from this land in exile. Those eyes of yours,

 which now can see so clearly, will be dark. 

Oedipus’ Three Types of the Darkness          

Lastly, Oedipus’ downfall cannot but evoke the audience’s great pity. To begin with, Oedipus does not commit a suicide but blinds himself, which is equal to surrogate death that undeniably aggravates his suffering. He mentions three types of the darkness, such as intellectual, religious, and literal (inability to see), which are looming upon him after he has blinded himself (Struck):

 You will no longer see

 all those atrocious things I suffered,

 the dreadful things I did! No. You have seen

 those you never should have looked upon,

 and those I wished to know you did not see.                           

 So now and for all future time be dark!

On one hand, Oedipus dies as he cannot enjoy life anymore; on the other hand, he is not dead and his suffering endures. The point is that Oedipus places himself in the middle between the realms of death and life, which enhances the audience’s feeling of great pity:

 What is there for me to see, my friends?

 What can I love? Whose greeting can I hear

 and feel delight? Hurry now, my friends,                               

 lead me away from Thebes—take me somewhere,

a man completely lost, utterly accursed,

the mortal man the gods despise the most.

Secondly, the Chorus, as well as Oedipus himself, affirm that the tragedy’s conclusion does not imply the Oedipus’ end because his torments do not end with the tragedy. Therefore, since Oedipus’ suffering is enduring, viewers may feel that it is exclusively his natural state.    

The Dramatic Art of Sophocles                           

In his The Dramatic Art of Sophocles, Dr. Chandler Rathfon Post claims:

Sophocles lays emphasis upon the strength of the human will. From the very beginning the principal character is marked by an iron will centered upon a definite object; and the drama, according to Sophocles, consists to a certain extent of a series of tests, arranged in climactic order, to which the will is subjected, and over all of which it rises triumphant. (qtd. in Barstow 2)

According to Post, Sophocles illustrated the dictum mentioned above “by a brief discussion of the Oedipus Rex.” Therefore, it can be reasonably claimed that the tragic hero is also a strong personality with an “iron will.” Throughout the whole play, Oedipus keeps acting according to his beliefs and insists upon actions he has initiated, neglecting other people’s alternative solutions or objections. His perseverance predetermines his freedom, and it is exactly the latter that triggers a series of events for which he assumes full responsibility. Oedipus does not change his direction under any circumstances, and even a disaster cannot make him give up and start blaming others for his mistakes.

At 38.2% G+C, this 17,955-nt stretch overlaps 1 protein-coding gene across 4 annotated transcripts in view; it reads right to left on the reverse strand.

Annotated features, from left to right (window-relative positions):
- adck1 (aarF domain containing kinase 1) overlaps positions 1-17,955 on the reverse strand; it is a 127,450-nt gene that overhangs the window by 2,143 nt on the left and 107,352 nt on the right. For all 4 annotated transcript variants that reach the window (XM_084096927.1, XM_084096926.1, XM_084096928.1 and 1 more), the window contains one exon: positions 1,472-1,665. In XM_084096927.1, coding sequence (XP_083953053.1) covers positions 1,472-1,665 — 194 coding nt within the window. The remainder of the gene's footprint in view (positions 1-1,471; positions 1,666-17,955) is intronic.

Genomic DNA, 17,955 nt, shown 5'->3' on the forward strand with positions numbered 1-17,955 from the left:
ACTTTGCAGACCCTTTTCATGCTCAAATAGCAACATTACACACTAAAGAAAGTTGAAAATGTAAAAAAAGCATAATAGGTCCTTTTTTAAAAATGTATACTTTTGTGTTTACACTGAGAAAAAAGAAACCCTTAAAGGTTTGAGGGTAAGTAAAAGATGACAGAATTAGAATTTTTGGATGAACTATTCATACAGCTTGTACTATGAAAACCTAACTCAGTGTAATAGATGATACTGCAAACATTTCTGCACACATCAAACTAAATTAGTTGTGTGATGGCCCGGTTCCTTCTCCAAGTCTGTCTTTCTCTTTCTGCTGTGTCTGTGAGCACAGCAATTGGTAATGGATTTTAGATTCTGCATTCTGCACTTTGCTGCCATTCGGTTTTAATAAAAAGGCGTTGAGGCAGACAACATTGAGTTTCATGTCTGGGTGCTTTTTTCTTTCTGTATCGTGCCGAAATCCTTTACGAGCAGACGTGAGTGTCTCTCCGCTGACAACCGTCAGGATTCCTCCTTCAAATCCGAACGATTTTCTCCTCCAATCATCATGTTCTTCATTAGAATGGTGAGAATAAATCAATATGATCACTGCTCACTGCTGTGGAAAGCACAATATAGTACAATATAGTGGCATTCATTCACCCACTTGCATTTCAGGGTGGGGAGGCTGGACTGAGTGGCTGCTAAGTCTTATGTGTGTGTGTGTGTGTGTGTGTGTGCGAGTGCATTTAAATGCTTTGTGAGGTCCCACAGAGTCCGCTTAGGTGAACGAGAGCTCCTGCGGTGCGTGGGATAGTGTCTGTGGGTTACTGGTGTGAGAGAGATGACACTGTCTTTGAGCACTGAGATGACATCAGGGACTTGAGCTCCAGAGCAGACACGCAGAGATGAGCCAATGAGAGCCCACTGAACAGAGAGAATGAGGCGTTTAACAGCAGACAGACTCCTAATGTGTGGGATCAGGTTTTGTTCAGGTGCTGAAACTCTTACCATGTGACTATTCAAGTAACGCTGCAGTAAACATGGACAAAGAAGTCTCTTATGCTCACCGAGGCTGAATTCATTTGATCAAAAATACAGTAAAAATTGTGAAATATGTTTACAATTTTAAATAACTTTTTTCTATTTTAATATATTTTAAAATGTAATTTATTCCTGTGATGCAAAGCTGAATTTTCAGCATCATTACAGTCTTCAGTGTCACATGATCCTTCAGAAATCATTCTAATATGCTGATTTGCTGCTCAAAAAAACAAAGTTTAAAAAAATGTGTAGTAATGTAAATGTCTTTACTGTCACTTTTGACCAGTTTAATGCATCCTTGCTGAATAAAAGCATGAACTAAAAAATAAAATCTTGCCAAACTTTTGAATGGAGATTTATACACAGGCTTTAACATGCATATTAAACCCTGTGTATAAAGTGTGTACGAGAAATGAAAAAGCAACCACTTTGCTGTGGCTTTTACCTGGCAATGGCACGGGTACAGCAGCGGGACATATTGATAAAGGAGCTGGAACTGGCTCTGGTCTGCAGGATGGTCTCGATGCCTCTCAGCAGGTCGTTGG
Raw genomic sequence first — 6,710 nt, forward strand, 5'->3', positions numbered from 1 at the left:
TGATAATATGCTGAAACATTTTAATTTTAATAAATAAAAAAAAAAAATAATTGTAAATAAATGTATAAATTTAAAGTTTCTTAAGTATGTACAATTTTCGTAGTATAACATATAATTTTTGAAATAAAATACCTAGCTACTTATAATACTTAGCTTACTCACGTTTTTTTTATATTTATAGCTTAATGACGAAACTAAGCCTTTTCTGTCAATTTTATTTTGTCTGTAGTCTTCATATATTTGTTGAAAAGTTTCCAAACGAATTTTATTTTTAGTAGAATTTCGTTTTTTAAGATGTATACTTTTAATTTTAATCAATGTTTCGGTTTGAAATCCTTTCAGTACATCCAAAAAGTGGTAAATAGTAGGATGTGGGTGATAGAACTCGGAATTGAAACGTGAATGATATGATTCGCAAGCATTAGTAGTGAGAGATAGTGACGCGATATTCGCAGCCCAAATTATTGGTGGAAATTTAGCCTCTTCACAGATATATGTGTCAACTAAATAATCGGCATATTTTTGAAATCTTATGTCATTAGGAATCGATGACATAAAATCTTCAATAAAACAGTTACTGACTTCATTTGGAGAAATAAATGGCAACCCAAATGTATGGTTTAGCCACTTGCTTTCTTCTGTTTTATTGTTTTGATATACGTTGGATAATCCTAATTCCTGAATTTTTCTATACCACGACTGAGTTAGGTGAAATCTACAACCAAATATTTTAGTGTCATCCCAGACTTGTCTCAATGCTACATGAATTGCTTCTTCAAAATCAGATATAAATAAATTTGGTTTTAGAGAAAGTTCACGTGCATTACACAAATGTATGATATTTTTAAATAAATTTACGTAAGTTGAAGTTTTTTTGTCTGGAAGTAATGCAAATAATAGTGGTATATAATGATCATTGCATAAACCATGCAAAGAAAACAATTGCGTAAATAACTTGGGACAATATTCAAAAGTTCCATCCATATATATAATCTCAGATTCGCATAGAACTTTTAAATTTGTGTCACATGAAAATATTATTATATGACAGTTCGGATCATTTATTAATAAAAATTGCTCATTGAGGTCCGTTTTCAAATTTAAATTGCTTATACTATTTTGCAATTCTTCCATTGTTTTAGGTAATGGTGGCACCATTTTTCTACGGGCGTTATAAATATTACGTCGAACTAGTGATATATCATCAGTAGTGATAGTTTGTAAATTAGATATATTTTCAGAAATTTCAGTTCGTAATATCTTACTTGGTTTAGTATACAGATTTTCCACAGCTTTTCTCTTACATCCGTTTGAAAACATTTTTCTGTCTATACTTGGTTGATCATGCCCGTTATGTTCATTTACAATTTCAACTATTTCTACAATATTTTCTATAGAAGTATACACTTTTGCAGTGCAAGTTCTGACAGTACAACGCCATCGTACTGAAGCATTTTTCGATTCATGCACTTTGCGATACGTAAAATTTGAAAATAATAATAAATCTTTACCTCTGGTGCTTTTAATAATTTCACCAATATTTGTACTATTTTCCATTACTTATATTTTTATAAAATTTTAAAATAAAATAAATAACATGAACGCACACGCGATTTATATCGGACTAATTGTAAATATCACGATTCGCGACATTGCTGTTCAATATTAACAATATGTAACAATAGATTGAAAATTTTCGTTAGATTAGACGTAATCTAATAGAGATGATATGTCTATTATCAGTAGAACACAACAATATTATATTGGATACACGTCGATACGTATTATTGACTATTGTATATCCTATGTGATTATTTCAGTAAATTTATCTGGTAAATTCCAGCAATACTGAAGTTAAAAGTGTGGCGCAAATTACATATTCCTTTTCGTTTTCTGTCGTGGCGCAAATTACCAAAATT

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Another conspicuous fact underpinning Oedipus’ strength is that he holds himself responsible even for his own punishment. Having stabbed out his eyes, he demands to be banished. Nothing can make him compromise, as well as his decisiveness cannot be broken even by the disastrous truth. As a true tragic hero, Oedipus defies fate rather than aligns himself with it or accepts its mystery. His decisions are based exclusively on his desires, and he is ready to accept and answer for any consequences that his will may bring:

  But I will never feel myself dishonoured.                             

  I see myself as a child of fortune—

  and she is generous, that mother of mine                                 

 from whom I spring, and the months, my siblings,

 have seen me by turns both small and great.

The master of his fate, Oedipus seems to have an enormous ego since his life is dedicated to asserting the enormously strong sense of himself. His self-confidence is evident from his answer to Teiresias: “Mock my excellence, / but you will find out I am truly great.” Although this fact causes the narrowness of his vision, i.e. ignoring views that differ from his own, it also endows Oedipus with the power of bearing responsibility for any consequences of his actions:

  What man could be more hateful to the gods? 

  Am I not depraved?

  Am I not utterly abhorrent?

  Now I must fly into exile and there,

 a fugitive, never see my people,

 never set foot in my native land again.

All things considered, Oedipus brightly exemplifies Aristotle’s definition of a tragic hero. His multifaceted and dynamic character is highly appealing to the audience; his tragic flaw makes viewers respect and fear for him; ultimately, his enduring suffering that do not end even after the punishment wins the audience’s sympathy.